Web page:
CNN (Cable News Network) is a multinational news organization and TV channel. Headquartered in Atlanta, Georgia, it is part of the Warner Media group and was founded in 1980 by Ted Turner and Reese Schonfeld.
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THE JERUSALEM POST
The Jerusalem Post is a broadsheet newspaper based in Jerusalem, Israel, publishing only English and French editions. Founded in 1932 as The Palestine Post, it changed name in 1950 and has now an estimated circulation of 50.000. Its political alignment in described as independant, but it is formally regarded as left-wing.
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LE MONDE
This leading French daily newspaper Le Monde ("The World") was founded in December 1944 in the aftermath of World War II. Today, it is distributed in 120 countries. In late 2010, a trio formed by Pierre Berge, Xavier Niel and Matthieu Pigasse took a controlling 64.5% stake in the newspaper.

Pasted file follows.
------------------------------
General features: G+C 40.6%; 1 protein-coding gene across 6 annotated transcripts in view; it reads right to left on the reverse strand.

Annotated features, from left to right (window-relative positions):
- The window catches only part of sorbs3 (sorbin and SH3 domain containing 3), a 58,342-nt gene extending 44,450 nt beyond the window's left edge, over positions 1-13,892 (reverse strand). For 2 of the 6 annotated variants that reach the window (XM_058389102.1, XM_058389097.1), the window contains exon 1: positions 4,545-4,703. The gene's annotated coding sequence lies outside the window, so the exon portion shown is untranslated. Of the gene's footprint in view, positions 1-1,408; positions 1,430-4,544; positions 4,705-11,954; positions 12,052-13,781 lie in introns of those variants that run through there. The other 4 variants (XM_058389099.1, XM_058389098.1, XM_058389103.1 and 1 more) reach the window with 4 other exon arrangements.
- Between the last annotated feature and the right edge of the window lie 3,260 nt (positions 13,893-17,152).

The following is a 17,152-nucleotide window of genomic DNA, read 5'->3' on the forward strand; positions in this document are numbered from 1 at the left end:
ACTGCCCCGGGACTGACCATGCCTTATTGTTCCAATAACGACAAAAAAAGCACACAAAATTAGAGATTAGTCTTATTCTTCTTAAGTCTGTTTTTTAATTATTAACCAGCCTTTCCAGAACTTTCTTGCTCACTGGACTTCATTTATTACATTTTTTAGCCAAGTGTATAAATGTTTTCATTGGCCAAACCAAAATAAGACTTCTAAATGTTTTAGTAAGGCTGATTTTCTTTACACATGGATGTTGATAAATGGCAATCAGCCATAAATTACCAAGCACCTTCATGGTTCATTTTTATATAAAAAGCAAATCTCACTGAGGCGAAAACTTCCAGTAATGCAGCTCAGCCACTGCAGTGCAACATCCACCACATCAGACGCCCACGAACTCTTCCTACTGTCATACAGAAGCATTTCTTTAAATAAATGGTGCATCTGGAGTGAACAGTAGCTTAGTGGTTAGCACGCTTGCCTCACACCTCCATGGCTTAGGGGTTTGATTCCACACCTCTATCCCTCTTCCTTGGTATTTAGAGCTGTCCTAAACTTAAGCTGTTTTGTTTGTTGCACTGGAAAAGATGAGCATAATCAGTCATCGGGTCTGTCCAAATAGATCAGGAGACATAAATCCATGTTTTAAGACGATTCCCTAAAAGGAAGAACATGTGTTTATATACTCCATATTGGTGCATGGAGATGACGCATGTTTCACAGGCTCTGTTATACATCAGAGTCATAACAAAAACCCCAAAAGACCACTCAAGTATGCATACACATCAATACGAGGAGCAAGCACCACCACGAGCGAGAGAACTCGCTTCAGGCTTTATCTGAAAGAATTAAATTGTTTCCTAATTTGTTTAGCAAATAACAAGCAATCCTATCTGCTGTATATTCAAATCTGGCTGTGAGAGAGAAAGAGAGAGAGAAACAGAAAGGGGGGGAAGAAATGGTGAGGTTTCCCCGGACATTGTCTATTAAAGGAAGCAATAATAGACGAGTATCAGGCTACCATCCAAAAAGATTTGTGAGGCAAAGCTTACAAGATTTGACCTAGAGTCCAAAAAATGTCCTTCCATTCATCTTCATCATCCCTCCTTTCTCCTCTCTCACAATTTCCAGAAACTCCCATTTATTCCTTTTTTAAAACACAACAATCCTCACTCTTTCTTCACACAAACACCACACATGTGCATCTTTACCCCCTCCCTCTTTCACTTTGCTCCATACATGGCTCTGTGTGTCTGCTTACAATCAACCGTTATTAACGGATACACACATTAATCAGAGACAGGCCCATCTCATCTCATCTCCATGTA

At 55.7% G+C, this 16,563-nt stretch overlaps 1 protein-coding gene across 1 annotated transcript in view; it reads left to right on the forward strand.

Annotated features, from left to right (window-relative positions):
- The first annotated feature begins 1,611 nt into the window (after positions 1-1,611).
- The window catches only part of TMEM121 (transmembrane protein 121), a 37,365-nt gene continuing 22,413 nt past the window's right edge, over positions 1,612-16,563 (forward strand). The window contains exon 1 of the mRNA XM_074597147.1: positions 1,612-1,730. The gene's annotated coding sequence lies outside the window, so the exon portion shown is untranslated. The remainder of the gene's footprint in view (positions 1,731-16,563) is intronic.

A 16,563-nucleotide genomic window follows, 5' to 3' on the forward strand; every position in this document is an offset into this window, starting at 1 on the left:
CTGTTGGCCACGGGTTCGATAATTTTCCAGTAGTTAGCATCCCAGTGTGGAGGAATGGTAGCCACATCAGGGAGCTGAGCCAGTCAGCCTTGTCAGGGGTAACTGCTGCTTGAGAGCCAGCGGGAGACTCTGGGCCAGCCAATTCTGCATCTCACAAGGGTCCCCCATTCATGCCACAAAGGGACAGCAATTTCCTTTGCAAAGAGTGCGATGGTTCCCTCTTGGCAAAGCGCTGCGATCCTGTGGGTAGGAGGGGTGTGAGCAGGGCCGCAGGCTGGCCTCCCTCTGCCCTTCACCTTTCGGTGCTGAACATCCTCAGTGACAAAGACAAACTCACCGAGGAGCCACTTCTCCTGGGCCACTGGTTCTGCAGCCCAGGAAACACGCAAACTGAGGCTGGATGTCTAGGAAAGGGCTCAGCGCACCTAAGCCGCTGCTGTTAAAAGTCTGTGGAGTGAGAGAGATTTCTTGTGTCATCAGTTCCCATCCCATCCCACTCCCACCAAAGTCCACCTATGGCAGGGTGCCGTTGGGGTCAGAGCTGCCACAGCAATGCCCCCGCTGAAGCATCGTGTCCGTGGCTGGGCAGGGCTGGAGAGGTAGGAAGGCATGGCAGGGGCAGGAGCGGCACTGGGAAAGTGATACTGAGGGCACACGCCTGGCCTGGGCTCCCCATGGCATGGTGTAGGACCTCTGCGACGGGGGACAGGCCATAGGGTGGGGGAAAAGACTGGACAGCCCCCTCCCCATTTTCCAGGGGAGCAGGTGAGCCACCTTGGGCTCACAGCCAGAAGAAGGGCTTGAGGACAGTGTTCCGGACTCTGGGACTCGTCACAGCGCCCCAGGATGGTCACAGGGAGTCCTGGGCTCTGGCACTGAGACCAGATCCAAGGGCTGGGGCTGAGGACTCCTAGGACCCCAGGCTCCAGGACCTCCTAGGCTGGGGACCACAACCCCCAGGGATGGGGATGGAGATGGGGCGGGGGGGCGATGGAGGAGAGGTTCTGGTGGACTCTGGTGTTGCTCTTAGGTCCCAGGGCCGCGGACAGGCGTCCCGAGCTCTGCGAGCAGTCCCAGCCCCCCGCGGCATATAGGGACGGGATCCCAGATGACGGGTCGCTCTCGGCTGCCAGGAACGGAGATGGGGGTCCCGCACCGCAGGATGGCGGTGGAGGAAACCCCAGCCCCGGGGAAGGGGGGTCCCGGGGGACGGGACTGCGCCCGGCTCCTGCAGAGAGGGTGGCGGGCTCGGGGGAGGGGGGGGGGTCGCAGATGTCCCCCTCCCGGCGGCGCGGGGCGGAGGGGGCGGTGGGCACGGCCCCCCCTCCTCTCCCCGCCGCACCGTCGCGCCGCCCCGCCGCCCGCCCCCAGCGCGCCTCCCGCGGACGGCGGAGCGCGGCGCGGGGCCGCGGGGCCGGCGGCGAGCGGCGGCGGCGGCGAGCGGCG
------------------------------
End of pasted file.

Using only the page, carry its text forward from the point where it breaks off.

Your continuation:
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Founded in 1876 as an evening newspaper ("Evening Courier), the Milan daily has long been a morning paper. The flagship publication of the RCS Media Group, Corriere della Sera is noted for its sober tone, reliable reporting and moderate political stances.
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El País ("The Country") is the highest-circulation daily in Spain. It was founded in Madrid in 1976 and is owned by the Spanish media conglomerate PRISA. Its political alignment is considered center-right.
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Founded as a local Manchester newspaper in 1821, The Guardian has gone on to become one of the most influential dailies in Britain. The left-leaning newspaper is most recently known for its coverage of the Edward Snowden leaks.